Friday, February 9, 2018

We don't speak that kind of English

After just six weeks in 4K and second grade, we yanked the boys out of the only school they’d ever known and moved them around the world. The timing wasn’t ideal, but the job and our visas determined the schedule.

We gave the kiddos a two-week break, one on each side of the pond, and then it was straight to international primary school. 

We were shocked and thrilled at how welcoming everyone was  teachers, administrators, students and parents. People came right up and introduced themselves. The kids received hand-drawn welcome cards from their classmates, and everyone already knew their names and home country.

That’s not to say it was all easy peasy.

When I picked up Mo on his very first day, he was frustrated and upset.

“You didn’t put me in the right class.”

“What do you mean?” I asked, thinking he noticed that he was one of the oldest because of his late August birthday.

“My teacher isn’t speaking English!”  

He told me how he got in trouble for throwing garbage in a plastic storage bin. 

They ate lunch in the classroom, which was strange for him. When he was done, he wasn’t sure where to put his bread crusts and empty juice box. So he asked the teacher and she replied, “Put it in the bin.”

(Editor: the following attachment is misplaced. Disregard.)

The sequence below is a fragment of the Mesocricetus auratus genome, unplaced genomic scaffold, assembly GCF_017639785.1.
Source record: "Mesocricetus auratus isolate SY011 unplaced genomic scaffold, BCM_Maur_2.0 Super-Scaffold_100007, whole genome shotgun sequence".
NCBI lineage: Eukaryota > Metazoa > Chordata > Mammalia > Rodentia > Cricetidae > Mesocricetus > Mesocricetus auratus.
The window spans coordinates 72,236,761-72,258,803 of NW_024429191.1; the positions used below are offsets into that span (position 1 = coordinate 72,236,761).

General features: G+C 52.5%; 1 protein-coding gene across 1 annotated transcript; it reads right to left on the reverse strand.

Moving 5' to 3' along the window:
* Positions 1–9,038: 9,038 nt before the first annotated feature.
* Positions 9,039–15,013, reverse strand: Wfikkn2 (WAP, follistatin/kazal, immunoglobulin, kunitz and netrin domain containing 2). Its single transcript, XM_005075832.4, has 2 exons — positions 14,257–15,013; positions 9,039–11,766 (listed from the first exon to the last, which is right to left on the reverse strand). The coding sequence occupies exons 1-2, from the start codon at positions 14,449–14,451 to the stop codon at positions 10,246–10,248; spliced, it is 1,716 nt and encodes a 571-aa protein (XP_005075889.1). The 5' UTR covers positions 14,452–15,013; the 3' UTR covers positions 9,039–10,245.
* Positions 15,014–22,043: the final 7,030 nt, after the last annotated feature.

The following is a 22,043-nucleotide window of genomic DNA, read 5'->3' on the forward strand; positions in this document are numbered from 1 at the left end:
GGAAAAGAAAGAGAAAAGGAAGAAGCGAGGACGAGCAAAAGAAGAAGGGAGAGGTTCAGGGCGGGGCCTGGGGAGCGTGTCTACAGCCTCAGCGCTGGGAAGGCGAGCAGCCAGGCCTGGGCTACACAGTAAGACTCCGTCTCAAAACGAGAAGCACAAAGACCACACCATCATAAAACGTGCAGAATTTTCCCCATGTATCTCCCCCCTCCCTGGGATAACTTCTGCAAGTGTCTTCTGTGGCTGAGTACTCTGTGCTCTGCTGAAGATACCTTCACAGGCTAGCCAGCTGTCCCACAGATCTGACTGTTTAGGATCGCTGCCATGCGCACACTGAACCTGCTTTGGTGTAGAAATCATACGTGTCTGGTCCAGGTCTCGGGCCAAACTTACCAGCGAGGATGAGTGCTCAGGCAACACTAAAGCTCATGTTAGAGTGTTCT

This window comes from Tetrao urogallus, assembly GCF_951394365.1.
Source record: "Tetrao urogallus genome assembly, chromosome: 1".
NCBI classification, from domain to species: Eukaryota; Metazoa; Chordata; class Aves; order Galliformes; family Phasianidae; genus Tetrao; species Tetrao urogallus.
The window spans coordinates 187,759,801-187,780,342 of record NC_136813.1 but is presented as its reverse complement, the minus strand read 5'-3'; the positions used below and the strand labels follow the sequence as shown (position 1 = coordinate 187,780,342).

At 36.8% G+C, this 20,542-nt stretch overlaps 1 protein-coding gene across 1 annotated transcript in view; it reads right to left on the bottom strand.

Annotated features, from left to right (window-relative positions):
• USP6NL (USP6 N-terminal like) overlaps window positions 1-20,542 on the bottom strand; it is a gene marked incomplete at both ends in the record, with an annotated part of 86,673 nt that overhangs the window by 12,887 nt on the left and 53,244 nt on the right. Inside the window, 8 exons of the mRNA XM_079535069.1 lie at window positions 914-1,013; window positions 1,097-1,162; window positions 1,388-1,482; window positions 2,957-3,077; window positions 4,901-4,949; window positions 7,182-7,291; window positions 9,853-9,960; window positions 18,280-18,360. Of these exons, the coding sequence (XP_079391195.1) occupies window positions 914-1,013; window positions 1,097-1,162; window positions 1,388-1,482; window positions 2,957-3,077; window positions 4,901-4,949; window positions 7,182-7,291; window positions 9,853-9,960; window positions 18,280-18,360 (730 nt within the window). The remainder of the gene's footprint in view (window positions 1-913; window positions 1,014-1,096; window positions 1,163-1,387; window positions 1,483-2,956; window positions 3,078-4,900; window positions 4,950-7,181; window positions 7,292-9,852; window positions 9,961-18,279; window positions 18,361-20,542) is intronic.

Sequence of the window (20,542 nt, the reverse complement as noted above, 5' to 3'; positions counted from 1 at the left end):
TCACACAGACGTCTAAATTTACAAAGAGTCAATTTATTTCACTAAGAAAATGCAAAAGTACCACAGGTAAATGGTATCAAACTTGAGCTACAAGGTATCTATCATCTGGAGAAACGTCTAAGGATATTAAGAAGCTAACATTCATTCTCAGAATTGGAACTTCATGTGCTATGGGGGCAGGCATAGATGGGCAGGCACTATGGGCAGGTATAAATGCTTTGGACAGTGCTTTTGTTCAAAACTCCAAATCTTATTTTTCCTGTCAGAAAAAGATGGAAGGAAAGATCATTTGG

Of course, she meant the garbage bin. 

But in Mo’s barely 7 years on the planet, the word “bin” always meant a clear plastic storage vessel. Not a garbage can. So when she told him “Put it in the bin,” he looked around, shrugged, and threw his rubbish in her storage container, thinking he was following directions. 

She promptly admonished him by writing his name on the chalkboard, thinking he was being a smart alec  which is all fairness, he often is. Just not this one time.

He recounted how confusing it was when she asked him to, “Get in the queue.” The what? To him “Q” was a letter and a letter only. 

Suddenly, zee was zed. Color was colour. And maths was plural.

I tried to explain the difference between American and British English. 

His response: “Well it’s not Wisconsin English. And I’m sorry, but I don’t speak British.” 

The funny thing is, soon my boys did start speaking British. Words like “ice lolly” (Popsicle), “plaster” (Band Aid) and “trousers” just appeared in their vernacular. 

When Curly came home with a sticker, I asked him how he earned it. He replied, with a hint of an accent, “For tidying up and sitting smartly.”

It wasn’t for another year that Mo made me nearly fall off my chair. He was sitting at the kitchen table finishing up some homework. He casually looked up and asked, “Mum, can I have a rubber?”

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